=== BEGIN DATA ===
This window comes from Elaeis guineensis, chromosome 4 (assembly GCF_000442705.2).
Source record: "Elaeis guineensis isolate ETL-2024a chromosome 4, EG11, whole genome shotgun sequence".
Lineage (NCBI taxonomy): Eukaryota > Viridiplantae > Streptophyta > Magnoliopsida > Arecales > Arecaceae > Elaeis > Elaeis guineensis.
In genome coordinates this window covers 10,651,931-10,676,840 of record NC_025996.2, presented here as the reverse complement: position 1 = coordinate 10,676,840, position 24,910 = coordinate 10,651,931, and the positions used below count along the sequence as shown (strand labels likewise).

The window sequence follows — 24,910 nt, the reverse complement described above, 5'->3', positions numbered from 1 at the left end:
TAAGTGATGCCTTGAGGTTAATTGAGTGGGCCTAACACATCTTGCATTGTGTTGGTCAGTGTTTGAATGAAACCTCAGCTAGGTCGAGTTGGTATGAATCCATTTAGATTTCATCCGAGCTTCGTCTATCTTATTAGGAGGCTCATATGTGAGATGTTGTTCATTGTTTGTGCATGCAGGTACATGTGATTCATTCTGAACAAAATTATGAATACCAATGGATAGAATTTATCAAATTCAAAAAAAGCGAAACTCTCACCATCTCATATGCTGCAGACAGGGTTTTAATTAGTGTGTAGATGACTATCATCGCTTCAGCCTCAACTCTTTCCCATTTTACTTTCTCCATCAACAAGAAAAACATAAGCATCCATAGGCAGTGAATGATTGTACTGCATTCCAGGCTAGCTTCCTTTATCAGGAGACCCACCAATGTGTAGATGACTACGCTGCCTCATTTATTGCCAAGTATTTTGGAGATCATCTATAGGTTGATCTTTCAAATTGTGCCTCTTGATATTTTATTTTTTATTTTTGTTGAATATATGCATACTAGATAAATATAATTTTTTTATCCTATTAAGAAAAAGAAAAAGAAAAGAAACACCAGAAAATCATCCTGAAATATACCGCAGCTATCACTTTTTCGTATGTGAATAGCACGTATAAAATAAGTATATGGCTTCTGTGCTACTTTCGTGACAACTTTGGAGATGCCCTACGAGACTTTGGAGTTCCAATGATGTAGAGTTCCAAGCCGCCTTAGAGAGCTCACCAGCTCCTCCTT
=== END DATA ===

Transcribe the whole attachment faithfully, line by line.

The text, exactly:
This window comes from Elaeis guineensis, chromosome 4 (assembly GCF_000442705.2).
Source record: "Elaeis guineensis isolate ETL-2024a chromosome 4, EG11, whole genome shotgun sequence".
Lineage (NCBI taxonomy): Eukaryota > Viridiplantae > Streptophyta > Magnoliopsida > Arecales > Arecaceae > Elaeis > Elaeis guineensis.
In genome coordinates this window covers 10,651,931-10,676,840 of record NC_025996.2, presented here as the reverse complement: position 1 = coordinate 10,676,840, position 24,910 = coordinate 10,651,931, and the positions used below count along the sequence as shown (strand labels likewise).

The window sequence follows — 24,910 nt, the reverse complement described above, 5'->3', positions numbered from 1 at the left end:
TAAGTGATGCCTTGAGGTTAATTGAGTGGGCCTAACACATCTTGCATTGTGTTGGTCAGTGTTTGAATGAAACCTCAGCTAGGTCGAGTTGGTATGAATCCATTTAGATTTCATCCGAGCTTCGTCTATCTTATTAGGAGGCTCATATGTGAGATGTTGTTCATTGTTTGTGCATGCAGGTACATGTGATTCATTCTGAACAAAATTATGAATACCAATGGATAGAATTTATCAAATTCAAAAAAAGCGAAACTCTCACCATCTCATATGCTGCAGACAGGGTTTTAATTAGTGTGTAGATGACTATCATCGCTTCAGCCTCAACTCTTTCCCATTTTACTTTCTCCATCAACAAGAAAAACATAAGCATCCATAGGCAGTGAATGATTGTACTGCATTCCAGGCTAGCTTCCTTTATCAGGAGACCCACCAATGTGTAGATGACTACGCTGCCTCATTTATTGCCAAGTATTTTGGAGATCATCTATAGGTTGATCTTTCAAATTGTGCCTCTTGATATTTTATTTTTTATTTTTGTTGAATATATGCATACTAGATAAATATAATTTTTTTATCCTATTAAGAAAAAGAAAAAGAAAAGAAACACCAGAAAATCATCCTGAAATATACCGCAGCTATCACTTTTTCGTATGTGAATAGCACGTATAAAATAAGTATATGGCTTCTGTGCTACTTTCGTGACAACTTTGGAGATGCCCTACGAGACTTTGGAGTTCCAATGATGTAGAGTTCCAAGCCGCCTTAGAGAGCTCACCAGCTCCTCCTT